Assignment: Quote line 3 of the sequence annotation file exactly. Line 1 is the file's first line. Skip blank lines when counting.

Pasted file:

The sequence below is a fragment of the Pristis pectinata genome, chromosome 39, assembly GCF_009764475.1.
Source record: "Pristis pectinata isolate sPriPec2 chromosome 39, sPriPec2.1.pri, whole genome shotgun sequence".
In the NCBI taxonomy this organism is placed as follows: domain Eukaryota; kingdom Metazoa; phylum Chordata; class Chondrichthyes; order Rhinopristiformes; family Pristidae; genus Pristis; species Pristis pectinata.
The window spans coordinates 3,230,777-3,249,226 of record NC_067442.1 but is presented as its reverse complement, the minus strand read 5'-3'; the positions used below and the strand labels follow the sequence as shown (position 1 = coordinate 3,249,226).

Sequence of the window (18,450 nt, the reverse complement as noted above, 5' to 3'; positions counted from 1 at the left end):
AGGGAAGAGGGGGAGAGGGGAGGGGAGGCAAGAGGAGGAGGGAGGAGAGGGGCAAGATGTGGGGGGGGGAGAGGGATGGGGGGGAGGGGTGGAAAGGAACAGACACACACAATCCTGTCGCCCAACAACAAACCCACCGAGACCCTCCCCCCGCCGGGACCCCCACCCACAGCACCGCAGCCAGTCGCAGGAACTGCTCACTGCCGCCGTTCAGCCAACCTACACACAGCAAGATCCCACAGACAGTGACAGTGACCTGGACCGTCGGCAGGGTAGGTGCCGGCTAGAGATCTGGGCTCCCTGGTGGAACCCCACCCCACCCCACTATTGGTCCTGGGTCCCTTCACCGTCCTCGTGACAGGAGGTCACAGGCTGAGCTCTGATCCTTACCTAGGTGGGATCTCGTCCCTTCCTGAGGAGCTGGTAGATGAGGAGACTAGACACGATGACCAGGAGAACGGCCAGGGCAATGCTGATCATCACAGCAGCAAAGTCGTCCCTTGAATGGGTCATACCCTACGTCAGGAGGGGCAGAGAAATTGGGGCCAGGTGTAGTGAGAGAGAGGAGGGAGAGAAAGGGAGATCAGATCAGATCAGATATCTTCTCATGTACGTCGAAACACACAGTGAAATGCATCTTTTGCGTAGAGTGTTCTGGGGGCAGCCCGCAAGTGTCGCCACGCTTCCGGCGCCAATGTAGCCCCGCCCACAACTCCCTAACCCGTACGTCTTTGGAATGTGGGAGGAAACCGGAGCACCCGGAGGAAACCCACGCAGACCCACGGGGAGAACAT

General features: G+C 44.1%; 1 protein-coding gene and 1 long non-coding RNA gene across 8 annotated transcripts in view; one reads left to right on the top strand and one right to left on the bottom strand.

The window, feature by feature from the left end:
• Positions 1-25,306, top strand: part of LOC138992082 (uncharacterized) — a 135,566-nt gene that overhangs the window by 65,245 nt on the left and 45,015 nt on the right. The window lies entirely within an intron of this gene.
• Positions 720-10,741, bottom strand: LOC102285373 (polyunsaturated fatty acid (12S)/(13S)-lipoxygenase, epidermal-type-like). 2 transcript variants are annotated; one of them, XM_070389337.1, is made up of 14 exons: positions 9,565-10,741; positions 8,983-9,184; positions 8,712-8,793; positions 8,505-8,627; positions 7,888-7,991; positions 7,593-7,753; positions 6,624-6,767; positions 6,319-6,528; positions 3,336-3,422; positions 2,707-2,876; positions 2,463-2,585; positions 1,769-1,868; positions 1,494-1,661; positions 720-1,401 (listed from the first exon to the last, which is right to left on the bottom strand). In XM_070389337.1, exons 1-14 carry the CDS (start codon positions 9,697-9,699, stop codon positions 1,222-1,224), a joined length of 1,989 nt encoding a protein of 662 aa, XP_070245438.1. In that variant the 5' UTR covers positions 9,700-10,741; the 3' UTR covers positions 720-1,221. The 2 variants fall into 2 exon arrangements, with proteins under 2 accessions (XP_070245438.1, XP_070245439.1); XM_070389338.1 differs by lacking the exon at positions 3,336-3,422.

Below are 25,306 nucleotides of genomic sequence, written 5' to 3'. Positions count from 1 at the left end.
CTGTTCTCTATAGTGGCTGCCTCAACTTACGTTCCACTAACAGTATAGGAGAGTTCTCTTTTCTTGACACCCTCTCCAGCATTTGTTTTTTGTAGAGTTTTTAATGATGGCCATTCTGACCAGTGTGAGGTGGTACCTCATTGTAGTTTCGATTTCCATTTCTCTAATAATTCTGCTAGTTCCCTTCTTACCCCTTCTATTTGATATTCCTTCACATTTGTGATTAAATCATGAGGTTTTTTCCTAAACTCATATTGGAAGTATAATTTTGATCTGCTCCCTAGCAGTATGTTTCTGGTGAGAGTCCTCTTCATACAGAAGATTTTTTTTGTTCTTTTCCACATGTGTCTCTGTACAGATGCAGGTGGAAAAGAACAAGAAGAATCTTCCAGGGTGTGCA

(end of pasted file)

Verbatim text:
In the NCBI taxonomy this organism is placed as follows: domain Eukaryota; kingdom Metazoa; phylum Chordata; class Chondrichthyes; order Rhinopristiformes; family Pristidae; genus Pristis; species Pristis pectinata.